Postdoc Spotlight: Sarah Gilbert
September 29, 2023
Sarah Gilbert is a postdoc in communication from Halifax, Nova Scotia, Canada. She holds a Ph.D. from the University of British Columbia, and her research at Cornell focuses on collaborative methods to support equitable and safe participation in online communities. She is a recipient of a Postdoc Achievement Award for Excellence in Leadership as part of Cornell’s celebration of National Postdoc Appreciation Week 2023.
What is your area of research, scholarship, or work and why is it important?
I use collaborative methods to support equitable and safe participation in online communities by conducting research in two key areas: content moderation and data ethics. To ensure the safety of their platforms, big tech companies rely on millions of paid and volunteer content moderators who remove harmful content online, often at the expense of their mental health. I work with volunteer moderators to understand more about what they do, where they are successful in reducing harm, what challenges they face, and how tools or other interventions can help these groups support safer online spaces. Scientific research also plays a key role in keeping online spaces safe. However, this requires access to data, which platforms are increasingly resistant to provide. I explore how researchers’ access data and social media users’ comfort with research use of their data, providing key insights into how to ethically support data access and use.
What are the broader implications of this research, scholarship, or work?
My research has impacts across three strata: individuals and online communities, platforms, and policy. Content moderation research has found a lot of failures in the practice; most notably, sanctions for violating website rules often disproportionally affect marginalized people. By working with moderators, I show why and how this happens so that we can design better tools and recommend better practices that create more equitable online spaces. My work also has platform implications. This summer, when Reddit announced changes to its API (the interface through which people access the site’s data) I led a fact-finding campaign that highlighted how these changes would impact moderators who try to keep the site’s users safe and researchers who rely on the data to advance science. While Reddit did not make direct changes based on this work, these efforts helped frame the public’s understanding of the issue through media exposure (I was quoted in over 1,000 articles on the topic). My work also has policy implications. As federal and international policymakers are beginning to think about mandating data access, my research has provided insight into how we can make sure that people, like community moderators and researchers, can access the data they need while also protecting the people who contribute it.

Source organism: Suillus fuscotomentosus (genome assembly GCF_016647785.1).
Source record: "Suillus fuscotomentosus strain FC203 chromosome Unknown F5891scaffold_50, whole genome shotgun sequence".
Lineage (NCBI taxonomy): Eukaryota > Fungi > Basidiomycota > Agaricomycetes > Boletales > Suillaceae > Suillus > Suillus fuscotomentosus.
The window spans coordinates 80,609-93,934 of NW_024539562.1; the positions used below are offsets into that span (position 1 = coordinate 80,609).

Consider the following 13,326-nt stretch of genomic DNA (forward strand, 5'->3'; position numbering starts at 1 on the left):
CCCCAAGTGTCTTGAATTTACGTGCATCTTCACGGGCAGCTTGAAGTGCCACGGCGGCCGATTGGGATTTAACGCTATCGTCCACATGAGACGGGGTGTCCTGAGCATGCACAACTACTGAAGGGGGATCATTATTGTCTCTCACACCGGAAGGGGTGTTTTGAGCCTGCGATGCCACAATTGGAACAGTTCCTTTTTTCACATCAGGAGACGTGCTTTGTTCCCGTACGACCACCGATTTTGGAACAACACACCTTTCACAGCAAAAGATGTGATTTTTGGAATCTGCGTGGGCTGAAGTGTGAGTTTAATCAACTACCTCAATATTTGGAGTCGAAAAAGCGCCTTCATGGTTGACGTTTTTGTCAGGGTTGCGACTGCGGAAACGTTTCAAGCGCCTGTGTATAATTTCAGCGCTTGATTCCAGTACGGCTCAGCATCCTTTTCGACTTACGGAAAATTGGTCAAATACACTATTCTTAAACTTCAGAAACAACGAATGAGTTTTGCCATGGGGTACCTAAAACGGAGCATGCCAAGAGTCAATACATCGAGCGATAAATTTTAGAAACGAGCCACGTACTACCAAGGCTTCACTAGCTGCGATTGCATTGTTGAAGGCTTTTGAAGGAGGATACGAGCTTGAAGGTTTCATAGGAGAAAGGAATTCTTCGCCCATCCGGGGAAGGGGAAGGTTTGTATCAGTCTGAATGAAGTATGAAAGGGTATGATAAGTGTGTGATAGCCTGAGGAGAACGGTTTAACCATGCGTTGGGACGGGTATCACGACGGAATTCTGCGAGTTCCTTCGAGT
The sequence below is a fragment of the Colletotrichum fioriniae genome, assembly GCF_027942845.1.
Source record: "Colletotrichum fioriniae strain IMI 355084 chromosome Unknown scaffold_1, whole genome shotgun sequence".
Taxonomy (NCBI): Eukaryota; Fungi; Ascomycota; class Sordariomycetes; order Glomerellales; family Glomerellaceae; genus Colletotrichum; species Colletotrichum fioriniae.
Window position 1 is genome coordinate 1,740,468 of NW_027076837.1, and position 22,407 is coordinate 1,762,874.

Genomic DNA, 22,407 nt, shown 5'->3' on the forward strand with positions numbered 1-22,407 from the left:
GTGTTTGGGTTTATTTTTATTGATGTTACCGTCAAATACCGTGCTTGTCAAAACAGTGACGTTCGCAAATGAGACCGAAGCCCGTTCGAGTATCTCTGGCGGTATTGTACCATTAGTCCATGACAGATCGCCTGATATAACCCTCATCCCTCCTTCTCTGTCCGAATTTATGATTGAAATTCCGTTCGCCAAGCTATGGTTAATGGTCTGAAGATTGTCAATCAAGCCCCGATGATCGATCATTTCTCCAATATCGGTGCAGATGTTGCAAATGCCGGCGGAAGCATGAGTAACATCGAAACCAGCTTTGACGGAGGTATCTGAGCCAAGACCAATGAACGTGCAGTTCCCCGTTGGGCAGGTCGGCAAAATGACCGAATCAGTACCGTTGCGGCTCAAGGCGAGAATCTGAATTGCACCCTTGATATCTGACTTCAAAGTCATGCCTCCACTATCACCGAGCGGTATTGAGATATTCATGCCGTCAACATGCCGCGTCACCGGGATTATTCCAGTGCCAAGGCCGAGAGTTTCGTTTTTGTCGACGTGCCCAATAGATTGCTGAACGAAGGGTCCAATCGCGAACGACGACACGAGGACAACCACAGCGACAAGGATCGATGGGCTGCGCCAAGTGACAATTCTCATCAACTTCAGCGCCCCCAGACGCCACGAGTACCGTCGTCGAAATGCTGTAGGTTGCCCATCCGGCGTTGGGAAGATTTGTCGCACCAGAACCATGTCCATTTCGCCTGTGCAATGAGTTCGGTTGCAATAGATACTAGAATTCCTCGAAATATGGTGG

What does receiving a Postdoc Achievement Award mean to you?
When I was a teenager I read a short story by a local author, Budge Wilson, called “Be-ers and Do-ers.” The story was about a kid who was way more interested in looking at the stars than doing his math homework. He was a be-er and I related (except instead of stars, it’s online communities). There’s a lot of pressure to be a do-er, especially in academia, so I often feel like I don’t quite fit. To be recognized through an award without having to change how I approach problems or seek to enable positive change is deeply rewarding.
What hobbies or activities do you enjoy in your spare time?
I like to go outside and explore the state with my husband and my dog.
I like to stay inside and cook, do crossword puzzles, and moderate online communities.
Why did you choose Cornell?
Across all of my studies on ethical social media data use, one theme has emerged more strongly than all the others: the importance of awareness in building trust between researchers and the public. One of the most direct ways of doing this is through collaboration, which has the added bonus of doing research that matters to people and that positively impacts their lives. The Citizens and Technology (CAT) Lab at Cornell is highly innovative in how it collaborates with communities, from agenda building, to sharing and discussing findings with communities to contextualize results, to developing new software systems that support ethical research processes. I chose CAT Lab to learn about how to make quantitative research processes more equitable and contribute my expertise in collaborative qualitative methods.
What is next for you?
To continue my work at CAT Lab as its research director.
Do you have any advice for current graduate students?
When you can take a break, do it. The world needs you to not burn out.